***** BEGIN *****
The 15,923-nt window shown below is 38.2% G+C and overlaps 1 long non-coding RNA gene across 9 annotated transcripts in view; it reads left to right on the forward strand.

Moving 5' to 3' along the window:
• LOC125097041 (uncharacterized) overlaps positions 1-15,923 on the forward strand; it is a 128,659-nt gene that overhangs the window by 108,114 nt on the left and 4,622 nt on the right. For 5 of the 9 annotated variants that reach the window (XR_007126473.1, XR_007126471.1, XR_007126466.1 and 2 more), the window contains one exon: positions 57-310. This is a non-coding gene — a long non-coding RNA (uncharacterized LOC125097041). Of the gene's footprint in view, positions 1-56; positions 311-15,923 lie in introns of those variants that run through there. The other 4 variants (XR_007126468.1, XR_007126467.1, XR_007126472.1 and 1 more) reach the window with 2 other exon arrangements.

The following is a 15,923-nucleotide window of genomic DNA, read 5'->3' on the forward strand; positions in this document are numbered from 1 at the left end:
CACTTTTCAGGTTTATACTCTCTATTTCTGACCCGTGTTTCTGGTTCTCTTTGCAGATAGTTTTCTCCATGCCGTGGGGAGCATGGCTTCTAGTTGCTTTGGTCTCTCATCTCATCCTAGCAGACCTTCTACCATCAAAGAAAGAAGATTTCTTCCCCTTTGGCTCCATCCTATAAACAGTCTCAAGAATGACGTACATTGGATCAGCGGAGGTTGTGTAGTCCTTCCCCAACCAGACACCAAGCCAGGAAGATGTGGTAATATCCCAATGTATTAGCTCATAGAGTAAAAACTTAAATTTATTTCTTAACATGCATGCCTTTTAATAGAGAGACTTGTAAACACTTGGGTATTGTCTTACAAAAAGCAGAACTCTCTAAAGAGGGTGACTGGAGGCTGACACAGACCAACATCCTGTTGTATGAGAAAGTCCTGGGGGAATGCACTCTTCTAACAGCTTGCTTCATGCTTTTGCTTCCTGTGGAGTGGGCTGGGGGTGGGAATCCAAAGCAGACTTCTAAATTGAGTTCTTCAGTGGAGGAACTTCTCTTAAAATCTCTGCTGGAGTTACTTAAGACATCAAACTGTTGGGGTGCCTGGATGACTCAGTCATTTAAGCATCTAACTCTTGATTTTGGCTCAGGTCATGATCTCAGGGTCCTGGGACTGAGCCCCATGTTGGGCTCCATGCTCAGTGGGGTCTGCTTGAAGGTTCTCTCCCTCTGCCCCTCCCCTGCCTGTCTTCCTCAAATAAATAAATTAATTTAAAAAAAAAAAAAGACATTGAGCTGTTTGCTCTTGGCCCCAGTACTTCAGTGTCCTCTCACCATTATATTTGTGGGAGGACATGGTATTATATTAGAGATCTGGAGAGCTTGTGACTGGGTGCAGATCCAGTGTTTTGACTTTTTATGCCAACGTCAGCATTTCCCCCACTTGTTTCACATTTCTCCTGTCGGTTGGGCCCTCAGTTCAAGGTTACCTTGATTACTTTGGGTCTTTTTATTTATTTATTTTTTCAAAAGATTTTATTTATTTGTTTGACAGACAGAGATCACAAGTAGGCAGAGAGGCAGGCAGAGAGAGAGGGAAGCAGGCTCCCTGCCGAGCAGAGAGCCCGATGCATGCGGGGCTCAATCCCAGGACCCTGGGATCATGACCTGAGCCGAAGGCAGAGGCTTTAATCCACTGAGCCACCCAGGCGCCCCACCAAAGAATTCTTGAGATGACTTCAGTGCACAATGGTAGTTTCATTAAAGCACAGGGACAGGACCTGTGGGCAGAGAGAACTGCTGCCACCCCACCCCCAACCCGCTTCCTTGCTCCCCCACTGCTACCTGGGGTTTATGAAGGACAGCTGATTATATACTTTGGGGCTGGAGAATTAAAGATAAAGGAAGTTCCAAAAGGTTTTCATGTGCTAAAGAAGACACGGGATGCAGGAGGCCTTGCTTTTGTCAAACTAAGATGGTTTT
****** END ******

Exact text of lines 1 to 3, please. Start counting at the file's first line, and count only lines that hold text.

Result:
The 15,923-nt window shown below is 38.2% G+C and overlaps 1 long non-coding RNA gene across 9 annotated transcripts in view; it reads left to right on the forward strand.

Moving 5' to 3' along the window:
• LOC125097041 (uncharacterized) overlaps positions 1-15,923 on the forward strand; it is a 128,659-nt gene that overhangs the window by 108,114 nt on the left and 4,622 nt on the right. For 5 of the 9 annotated variants that reach the window (XR_007126473.1, XR_007126471.1, XR_007126466.1 and 2 more), the window contains one exon: positions 57-310. This is a non-coding gene — a long non-coding RNA (uncharacterized LOC125097041). Of the gene's footprint in view, positions 1-56; positions 311-15,923 lie in introns of those variants that run through there. The other 4 variants (XR_007126468.1, XR_007126467.1, XR_007126472.1 and 1 more) reach the window with 2 other exon arrangements.